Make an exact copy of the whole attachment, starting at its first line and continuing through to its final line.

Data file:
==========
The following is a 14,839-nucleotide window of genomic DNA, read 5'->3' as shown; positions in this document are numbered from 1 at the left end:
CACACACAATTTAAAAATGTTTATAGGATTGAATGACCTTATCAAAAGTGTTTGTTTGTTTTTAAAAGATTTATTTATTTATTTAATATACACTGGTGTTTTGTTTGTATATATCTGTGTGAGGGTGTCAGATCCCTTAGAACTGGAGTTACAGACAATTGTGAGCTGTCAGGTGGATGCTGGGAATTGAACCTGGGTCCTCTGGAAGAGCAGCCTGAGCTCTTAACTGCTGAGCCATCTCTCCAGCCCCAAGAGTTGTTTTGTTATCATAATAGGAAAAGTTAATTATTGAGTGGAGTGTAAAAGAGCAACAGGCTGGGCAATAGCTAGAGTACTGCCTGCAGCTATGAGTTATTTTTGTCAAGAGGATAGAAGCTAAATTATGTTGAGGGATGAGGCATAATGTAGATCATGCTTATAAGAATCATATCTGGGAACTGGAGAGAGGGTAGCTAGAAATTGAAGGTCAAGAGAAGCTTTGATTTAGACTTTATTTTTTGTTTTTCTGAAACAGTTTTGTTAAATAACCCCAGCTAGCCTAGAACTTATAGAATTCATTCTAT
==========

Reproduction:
The following is a 14,839-nucleotide window of genomic DNA, read 5'->3' as shown; positions in this document are numbered from 1 at the left end:
CACACACAATTTAAAAATGTTTATAGGATTGAATGACCTTATCAAAAGTGTTTGTTTGTTTTTAAAAGATTTATTTATTTATTTAATATACACTGGTGTTTTGTTTGTATATATCTGTGTGAGGGTGTCAGATCCCTTAGAACTGGAGTTACAGACAATTGTGAGCTGTCAGGTGGATGCTGGGAATTGAACCTGGGTCCTCTGGAAGAGCAGCCTGAGCTCTTAACTGCTGAGCCATCTCTCCAGCCCCAAGAGTTGTTTTGTTATCATAATAGGAAAAGTTAATTATTGAGTGGAGTGTAAAAGAGCAACAGGCTGGGCAATAGCTAGAGTACTGCCTGCAGCTATGAGTTATTTTTGTCAAGAGGATAGAAGCTAAATTATGTTGAGGGATGAGGCATAATGTAGATCATGCTTATAAGAATCATATCTGGGAACTGGAGAGAGGGTAGCTAGAAATTGAAGGTCAAGAGAAGCTTTGATTTAGACTTTATTTTTTGTTTTTCTGAAACAGTTTTGTTAAATAACCCCAGCTAGCCTAGAACTTATAGAATTCATTCTAT